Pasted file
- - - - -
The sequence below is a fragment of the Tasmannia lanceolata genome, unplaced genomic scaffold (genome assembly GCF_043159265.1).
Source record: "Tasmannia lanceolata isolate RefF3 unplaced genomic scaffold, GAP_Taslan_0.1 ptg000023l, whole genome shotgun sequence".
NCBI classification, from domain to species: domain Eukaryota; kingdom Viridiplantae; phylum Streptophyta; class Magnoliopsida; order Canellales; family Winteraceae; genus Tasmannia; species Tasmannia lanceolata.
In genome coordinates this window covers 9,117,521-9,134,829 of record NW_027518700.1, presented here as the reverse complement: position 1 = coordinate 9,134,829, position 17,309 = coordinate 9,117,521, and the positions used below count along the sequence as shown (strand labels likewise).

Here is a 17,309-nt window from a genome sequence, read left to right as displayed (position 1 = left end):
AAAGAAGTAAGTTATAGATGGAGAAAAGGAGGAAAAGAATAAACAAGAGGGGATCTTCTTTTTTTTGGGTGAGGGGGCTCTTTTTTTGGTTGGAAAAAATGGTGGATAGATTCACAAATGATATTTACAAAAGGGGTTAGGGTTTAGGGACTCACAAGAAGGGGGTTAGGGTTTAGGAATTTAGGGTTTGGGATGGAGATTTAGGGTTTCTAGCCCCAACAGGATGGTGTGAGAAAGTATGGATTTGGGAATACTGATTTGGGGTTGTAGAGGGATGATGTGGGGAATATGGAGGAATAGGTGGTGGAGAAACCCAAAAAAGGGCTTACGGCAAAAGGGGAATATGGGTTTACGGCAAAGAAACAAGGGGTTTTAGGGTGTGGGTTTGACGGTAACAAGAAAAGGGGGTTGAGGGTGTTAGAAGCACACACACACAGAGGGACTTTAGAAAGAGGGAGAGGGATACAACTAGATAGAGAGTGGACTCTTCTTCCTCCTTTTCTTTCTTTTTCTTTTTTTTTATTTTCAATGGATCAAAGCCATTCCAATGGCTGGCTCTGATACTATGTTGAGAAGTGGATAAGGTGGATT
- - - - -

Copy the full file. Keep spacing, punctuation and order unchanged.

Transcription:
The sequence below is a fragment of the Tasmannia lanceolata genome, unplaced genomic scaffold (genome assembly GCF_043159265.1).
Source record: "Tasmannia lanceolata isolate RefF3 unplaced genomic scaffold, GAP_Taslan_0.1 ptg000023l, whole genome shotgun sequence".
NCBI classification, from domain to species: domain Eukaryota; kingdom Viridiplantae; phylum Streptophyta; class Magnoliopsida; order Canellales; family Winteraceae; genus Tasmannia; species Tasmannia lanceolata.
In genome coordinates this window covers 9,117,521-9,134,829 of record NW_027518700.1, presented here as the reverse complement: position 1 = coordinate 9,134,829, position 17,309 = coordinate 9,117,521, and the positions used below count along the sequence as shown (strand labels likewise).

Here is a 17,309-nt window from a genome sequence, read left to right as displayed (position 1 = left end):
AAAGAAGTAAGTTATAGATGGAGAAAAGGAGGAAAAGAATAAACAAGAGGGGATCTTCTTTTTTTTGGGTGAGGGGGCTCTTTTTTTGGTTGGAAAAAATGGTGGATAGATTCACAAATGATATTTACAAAAGGGGTTAGGGTTTAGGGACTCACAAGAAGGGGGTTAGGGTTTAGGAATTTAGGGTTTGGGATGGAGATTTAGGGTTTCTAGCCCCAACAGGATGGTGTGAGAAAGTATGGATTTGGGAATACTGATTTGGGGTTGTAGAGGGATGATGTGGGGAATATGGAGGAATAGGTGGTGGAGAAACCCAAAAAAGGGCTTACGGCAAAAGGGGAATATGGGTTTACGGCAAAGAAACAAGGGGTTTTAGGGTGTGGGTTTGACGGTAACAAGAAAAGGGGGTTGAGGGTGTTAGAAGCACACACACACAGAGGGACTTTAGAAAGAGGGAGAGGGATACAACTAGATAGAGAGTGGACTCTTCTTCCTCCTTTTCTTTCTTTTTCTTTTTTTTTATTTTCAATGGATCAAAGCCATTCCAATGGCTGGCTCTGATACTATGTTGAGAAGTGGATAAGGTGGATT